Zhou Zhenglong, the perpetrator of the scam, was arrested for fraud. More than a dozen local officials who had stood behind the story were disciplined. Some were fired.
In the nine months since the first of Zhou's photos was released and posted online, it ignited debate on issues that bedevil a rapidly modernizing China -- faked goods, greed and officials' lies.
Ultimately, the scandal revealed popular disgust with government and corruption and showed that public opinion, amplified by the Internet, can occasionally win out in authoritarian China.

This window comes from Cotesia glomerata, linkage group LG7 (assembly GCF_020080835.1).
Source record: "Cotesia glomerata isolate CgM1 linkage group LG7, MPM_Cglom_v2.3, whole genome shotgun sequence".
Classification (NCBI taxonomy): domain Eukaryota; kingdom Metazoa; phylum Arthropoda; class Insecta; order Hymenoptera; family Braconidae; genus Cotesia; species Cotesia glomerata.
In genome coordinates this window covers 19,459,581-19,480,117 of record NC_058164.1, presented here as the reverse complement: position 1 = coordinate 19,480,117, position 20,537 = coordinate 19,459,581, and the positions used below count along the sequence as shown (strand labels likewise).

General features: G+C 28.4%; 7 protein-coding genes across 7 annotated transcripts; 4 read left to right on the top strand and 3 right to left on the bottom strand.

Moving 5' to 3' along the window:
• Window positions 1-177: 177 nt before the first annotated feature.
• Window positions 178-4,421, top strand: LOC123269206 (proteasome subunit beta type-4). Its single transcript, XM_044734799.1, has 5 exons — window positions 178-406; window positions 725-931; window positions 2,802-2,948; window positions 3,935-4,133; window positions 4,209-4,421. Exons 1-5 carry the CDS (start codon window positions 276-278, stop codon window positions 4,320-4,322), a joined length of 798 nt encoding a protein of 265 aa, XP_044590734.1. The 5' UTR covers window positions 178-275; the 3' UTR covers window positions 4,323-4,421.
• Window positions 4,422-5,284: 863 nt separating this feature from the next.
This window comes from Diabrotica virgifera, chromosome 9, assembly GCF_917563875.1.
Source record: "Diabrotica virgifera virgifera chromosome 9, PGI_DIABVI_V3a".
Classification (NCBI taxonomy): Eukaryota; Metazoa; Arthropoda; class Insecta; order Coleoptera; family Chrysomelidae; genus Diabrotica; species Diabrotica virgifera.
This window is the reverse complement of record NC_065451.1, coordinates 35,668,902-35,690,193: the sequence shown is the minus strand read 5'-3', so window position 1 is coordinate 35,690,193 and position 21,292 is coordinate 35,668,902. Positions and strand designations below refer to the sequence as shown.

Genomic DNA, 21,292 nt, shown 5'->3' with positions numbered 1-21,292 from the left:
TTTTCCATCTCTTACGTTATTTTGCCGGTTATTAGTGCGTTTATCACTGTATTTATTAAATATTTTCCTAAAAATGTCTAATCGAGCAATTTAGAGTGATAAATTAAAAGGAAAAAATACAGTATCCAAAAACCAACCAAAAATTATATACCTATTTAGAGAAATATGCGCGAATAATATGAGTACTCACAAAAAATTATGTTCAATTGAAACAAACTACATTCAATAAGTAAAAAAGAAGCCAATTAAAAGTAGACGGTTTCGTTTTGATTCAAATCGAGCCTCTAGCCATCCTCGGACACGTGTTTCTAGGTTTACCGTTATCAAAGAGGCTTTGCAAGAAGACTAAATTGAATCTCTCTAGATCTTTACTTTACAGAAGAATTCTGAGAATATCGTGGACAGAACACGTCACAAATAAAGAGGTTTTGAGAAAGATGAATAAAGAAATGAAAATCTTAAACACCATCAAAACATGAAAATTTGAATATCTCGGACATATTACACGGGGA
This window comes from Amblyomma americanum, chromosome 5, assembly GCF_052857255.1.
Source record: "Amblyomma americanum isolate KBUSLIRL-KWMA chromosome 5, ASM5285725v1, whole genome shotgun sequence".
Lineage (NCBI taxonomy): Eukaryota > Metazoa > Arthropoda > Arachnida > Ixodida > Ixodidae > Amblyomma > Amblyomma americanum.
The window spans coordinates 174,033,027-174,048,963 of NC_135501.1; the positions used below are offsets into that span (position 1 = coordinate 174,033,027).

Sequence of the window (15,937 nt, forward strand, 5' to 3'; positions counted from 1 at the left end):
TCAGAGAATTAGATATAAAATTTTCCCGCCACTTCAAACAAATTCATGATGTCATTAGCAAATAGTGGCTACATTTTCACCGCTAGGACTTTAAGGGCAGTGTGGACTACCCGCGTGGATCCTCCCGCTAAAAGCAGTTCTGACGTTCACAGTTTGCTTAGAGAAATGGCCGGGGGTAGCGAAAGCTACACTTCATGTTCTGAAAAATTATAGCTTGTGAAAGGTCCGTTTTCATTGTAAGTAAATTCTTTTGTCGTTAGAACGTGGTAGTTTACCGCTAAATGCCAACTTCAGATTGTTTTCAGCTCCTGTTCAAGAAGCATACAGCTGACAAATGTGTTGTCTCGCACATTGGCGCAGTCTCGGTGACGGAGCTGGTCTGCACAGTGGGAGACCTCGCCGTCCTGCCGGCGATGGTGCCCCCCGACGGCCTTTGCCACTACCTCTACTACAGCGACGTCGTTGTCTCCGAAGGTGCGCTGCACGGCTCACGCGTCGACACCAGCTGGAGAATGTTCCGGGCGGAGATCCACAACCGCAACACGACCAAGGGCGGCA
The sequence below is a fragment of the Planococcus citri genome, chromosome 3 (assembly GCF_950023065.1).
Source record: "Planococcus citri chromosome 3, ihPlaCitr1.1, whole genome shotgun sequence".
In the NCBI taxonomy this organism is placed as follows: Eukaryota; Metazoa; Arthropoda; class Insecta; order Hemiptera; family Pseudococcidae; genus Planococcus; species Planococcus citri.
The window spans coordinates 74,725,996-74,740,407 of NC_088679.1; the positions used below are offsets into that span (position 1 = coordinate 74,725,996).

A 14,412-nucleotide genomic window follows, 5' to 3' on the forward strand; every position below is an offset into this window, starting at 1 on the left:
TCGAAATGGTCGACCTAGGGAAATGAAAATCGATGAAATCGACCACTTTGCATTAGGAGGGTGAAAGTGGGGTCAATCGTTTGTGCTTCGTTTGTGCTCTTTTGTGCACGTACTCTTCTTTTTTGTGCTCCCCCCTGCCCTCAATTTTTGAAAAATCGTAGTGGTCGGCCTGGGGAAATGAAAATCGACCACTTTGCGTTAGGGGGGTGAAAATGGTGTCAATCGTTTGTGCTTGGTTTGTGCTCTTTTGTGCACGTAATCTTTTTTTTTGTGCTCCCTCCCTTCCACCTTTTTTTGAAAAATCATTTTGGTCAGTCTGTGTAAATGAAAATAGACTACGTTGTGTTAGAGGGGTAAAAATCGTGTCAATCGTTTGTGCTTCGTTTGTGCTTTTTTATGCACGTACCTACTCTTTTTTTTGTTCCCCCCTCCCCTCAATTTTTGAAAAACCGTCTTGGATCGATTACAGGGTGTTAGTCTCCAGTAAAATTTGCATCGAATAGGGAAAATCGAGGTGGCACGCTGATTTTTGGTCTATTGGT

"In my opinion, this is the struggle between the truth and government interest," Yu Hai, a sociology professor at Fudan University, said in a phone interview this week. "Zhou's just a normal farmer who was inspired by money. The big boss behind this is, of course, the officials of Shaanxi province."
It was one story, which showed the severity of the credibility crisis in China, that has had a happy ending.